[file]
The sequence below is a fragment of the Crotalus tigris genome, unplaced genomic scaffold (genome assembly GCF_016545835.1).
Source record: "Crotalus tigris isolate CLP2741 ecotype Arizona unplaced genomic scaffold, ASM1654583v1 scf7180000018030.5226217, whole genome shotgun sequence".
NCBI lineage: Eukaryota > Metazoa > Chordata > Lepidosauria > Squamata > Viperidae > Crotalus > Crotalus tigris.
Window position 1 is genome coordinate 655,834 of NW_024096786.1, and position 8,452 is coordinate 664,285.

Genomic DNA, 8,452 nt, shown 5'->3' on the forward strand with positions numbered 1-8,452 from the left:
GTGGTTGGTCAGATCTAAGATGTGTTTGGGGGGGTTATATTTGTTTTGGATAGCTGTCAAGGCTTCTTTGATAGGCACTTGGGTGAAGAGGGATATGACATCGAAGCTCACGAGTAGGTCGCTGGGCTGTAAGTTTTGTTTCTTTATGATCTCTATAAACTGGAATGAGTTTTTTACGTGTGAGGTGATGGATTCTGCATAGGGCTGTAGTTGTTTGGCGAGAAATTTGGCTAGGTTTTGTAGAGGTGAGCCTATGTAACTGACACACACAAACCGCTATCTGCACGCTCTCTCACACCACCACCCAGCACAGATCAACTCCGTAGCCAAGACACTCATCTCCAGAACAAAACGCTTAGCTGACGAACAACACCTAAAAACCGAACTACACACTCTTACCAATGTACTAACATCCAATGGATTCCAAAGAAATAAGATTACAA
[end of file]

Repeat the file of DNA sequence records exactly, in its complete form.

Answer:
The sequence below is a fragment of the Crotalus tigris genome, unplaced genomic scaffold (genome assembly GCF_016545835.1).
Source record: "Crotalus tigris isolate CLP2741 ecotype Arizona unplaced genomic scaffold, ASM1654583v1 scf7180000018030.5226217, whole genome shotgun sequence".
NCBI lineage: Eukaryota > Metazoa > Chordata > Lepidosauria > Squamata > Viperidae > Crotalus > Crotalus tigris.
Window position 1 is genome coordinate 655,834 of NW_024096786.1, and position 8,452 is coordinate 664,285.

Genomic DNA, 8,452 nt, shown 5'->3' on the forward strand with positions numbered 1-8,452 from the left:
GTGGTTGGTCAGATCTAAGATGTGTTTGGGGGGGTTATATTTGTTTTGGATAGCTGTCAAGGCTTCTTTGATAGGCACTTGGGTGAAGAGGGATATGACATCGAAGCTCACGAGTAGGTCGCTGGGCTGTAAGTTTTGTTTCTTTATGATCTCTATAAACTGGAATGAGTTTTTTACGTGTGAGGTGATGGATTCTGCATAGGGCTGTAGTTGTTTGGCGAGAAATTTGGCTAGGTTTTGTAGAGGTGAGCCTATGTAACTGACACACACAAACCGCTATCTGCACGCTCTCTCACACCACCACCCAGCACAGATCAACTCCGTAGCCAAGACACTCATCTCCAGAACAAAACGCTTAGCTGACGAACAACACCTAAAAACCGAACTACACACTCTTACCAATGTACTAACATCCAATGGATTCCAAAGAAATAAGATTACAA